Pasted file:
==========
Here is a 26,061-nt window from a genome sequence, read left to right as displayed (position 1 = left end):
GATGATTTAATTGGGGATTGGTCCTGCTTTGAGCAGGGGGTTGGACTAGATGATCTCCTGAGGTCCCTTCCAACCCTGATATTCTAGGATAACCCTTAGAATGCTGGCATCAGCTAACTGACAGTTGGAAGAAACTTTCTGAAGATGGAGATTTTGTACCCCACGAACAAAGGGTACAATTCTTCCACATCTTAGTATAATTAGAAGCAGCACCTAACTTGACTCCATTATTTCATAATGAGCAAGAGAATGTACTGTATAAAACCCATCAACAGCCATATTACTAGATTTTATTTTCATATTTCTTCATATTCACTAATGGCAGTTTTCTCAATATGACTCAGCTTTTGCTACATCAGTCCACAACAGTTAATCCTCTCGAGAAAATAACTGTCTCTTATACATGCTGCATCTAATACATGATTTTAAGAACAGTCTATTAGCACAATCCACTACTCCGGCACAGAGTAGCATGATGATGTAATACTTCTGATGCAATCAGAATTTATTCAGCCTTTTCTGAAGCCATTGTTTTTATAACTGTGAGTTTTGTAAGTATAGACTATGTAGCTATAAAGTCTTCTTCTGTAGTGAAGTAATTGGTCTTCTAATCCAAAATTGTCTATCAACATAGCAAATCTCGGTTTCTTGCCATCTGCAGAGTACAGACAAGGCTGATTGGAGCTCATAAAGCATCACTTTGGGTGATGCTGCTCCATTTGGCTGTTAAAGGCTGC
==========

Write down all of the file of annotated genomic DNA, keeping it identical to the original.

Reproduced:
Here is a 26,061-nt window from a genome sequence, read left to right as displayed (position 1 = left end):
GATGATTTAATTGGGGATTGGTCCTGCTTTGAGCAGGGGGTTGGACTAGATGATCTCCTGAGGTCCCTTCCAACCCTGATATTCTAGGATAACCCTTAGAATGCTGGCATCAGCTAACTGACAGTTGGAAGAAACTTTCTGAAGATGGAGATTTTGTACCCCACGAACAAAGGGTACAATTCTTCCACATCTTAGTATAATTAGAAGCAGCACCTAACTTGACTCCATTATTTCATAATGAGCAAGAGAATGTACTGTATAAAACCCATCAACAGCCATATTACTAGATTTTATTTTCATATTTCTTCATATTCACTAATGGCAGTTTTCTCAATATGACTCAGCTTTTGCTACATCAGTCCACAACAGTTAATCCTCTCGAGAAAATAACTGTCTCTTATACATGCTGCATCTAATACATGATTTTAAGAACAGTCTATTAGCACAATCCACTACTCCGGCACAGAGTAGCATGATGATGTAATACTTCTGATGCAATCAGAATTTATTCAGCCTTTTCTGAAGCCATTGTTTTTATAACTGTGAGTTTTGTAAGTATAGACTATGTAGCTATAAAGTCTTCTTCTGTAGTGAAGTAATTGGTCTTCTAATCCAAAATTGTCTATCAACATAGCAAATCTCGGTTTCTTGCCATCTGCAGAGTACAGACAAGGCTGATTGGAGCTCATAAAGCATCACTTTGGGTGATGCTGCTCCATTTGGCTGTTAAAGGCTGC